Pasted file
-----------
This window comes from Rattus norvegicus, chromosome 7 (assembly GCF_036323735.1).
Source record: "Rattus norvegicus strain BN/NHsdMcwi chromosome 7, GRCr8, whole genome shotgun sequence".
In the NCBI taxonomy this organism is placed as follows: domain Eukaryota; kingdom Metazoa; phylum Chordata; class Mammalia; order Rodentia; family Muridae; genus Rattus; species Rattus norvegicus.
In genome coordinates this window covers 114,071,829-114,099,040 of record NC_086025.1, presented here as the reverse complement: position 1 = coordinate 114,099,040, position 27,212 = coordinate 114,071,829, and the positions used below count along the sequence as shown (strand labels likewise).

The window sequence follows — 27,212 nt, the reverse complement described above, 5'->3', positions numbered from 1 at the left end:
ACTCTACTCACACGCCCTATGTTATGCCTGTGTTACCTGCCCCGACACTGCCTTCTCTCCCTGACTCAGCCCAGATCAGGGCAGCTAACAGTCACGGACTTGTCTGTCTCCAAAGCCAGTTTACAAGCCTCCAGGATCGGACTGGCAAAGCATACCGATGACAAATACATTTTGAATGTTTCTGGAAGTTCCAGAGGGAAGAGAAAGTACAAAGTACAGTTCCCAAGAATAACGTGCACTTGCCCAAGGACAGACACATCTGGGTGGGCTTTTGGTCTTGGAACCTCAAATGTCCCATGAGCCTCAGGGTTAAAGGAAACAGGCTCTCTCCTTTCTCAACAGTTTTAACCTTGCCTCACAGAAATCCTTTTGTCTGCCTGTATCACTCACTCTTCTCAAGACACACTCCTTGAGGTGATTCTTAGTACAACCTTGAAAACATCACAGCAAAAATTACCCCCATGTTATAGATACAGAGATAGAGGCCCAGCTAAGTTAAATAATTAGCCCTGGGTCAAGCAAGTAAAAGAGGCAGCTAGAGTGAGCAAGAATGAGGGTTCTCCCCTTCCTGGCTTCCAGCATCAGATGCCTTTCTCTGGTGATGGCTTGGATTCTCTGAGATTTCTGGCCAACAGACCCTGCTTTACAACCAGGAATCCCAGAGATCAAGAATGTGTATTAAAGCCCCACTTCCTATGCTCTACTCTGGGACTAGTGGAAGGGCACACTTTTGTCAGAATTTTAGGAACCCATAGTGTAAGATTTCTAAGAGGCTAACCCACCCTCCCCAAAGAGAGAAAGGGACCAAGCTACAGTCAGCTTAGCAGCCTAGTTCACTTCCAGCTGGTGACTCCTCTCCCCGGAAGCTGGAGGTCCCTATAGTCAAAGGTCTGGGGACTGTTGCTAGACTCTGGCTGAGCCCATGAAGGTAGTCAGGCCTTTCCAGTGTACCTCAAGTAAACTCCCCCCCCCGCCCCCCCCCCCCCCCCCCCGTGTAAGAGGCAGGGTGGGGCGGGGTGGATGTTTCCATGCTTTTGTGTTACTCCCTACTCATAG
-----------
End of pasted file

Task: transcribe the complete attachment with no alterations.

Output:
This window comes from Rattus norvegicus, chromosome 7 (assembly GCF_036323735.1).
Source record: "Rattus norvegicus strain BN/NHsdMcwi chromosome 7, GRCr8, whole genome shotgun sequence".
In the NCBI taxonomy this organism is placed as follows: domain Eukaryota; kingdom Metazoa; phylum Chordata; class Mammalia; order Rodentia; family Muridae; genus Rattus; species Rattus norvegicus.
In genome coordinates this window covers 114,071,829-114,099,040 of record NC_086025.1, presented here as the reverse complement: position 1 = coordinate 114,099,040, position 27,212 = coordinate 114,071,829, and the positions used below count along the sequence as shown (strand labels likewise).

The window sequence follows — 27,212 nt, the reverse complement described above, 5'->3', positions numbered from 1 at the left end:
ACTCTACTCACACGCCCTATGTTATGCCTGTGTTACCTGCCCCGACACTGCCTTCTCTCCCTGACTCAGCCCAGATCAGGGCAGCTAACAGTCACGGACTTGTCTGTCTCCAAAGCCAGTTTACAAGCCTCCAGGATCGGACTGGCAAAGCATACCGATGACAAATACATTTTGAATGTTTCTGGAAGTTCCAGAGGGAAGAGAAAGTACAAAGTACAGTTCCCAAGAATAACGTGCACTTGCCCAAGGACAGACACATCTGGGTGGGCTTTTGGTCTTGGAACCTCAAATGTCCCATGAGCCTCAGGGTTAAAGGAAACAGGCTCTCTCCTTTCTCAACAGTTTTAACCTTGCCTCACAGAAATCCTTTTGTCTGCCTGTATCACTCACTCTTCTCAAGACACACTCCTTGAGGTGATTCTTAGTACAACCTTGAAAACATCACAGCAAAAATTACCCCCATGTTATAGATACAGAGATAGAGGCCCAGCTAAGTTAAATAATTAGCCCTGGGTCAAGCAAGTAAAAGAGGCAGCTAGAGTGAGCAAGAATGAGGGTTCTCCCCTTCCTGGCTTCCAGCATCAGATGCCTTTCTCTGGTGATGGCTTGGATTCTCTGAGATTTCTGGCCAACAGACCCTGCTTTACAACCAGGAATCCCAGAGATCAAGAATGTGTATTAAAGCCCCACTTCCTATGCTCTACTCTGGGACTAGTGGAAGGGCACACTTTTGTCAGAATTTTAGGAACCCATAGTGTAAGATTTCTAAGAGGCTAACCCACCCTCCCCAAAGAGAGAAAGGGACCAAGCTACAGTCAGCTTAGCAGCCTAGTTCACTTCCAGCTGGTGACTCCTCTCCCCGGAAGCTGGAGGTCCCTATAGTCAAAGGTCTGGGGACTGTTGCTAGACTCTGGCTGAGCCCATGAAGGTAGTCAGGCCTTTCCAGTGTACCTCAAGTAAACTCCCCCCCCCGCCCCCCCCCCCCCCCCCCCGTGTAAGAGGCAGGGTGGGGCGGGGTGGATGTTTCCATGCTTTTGTGTTACTCCCTACTCATAG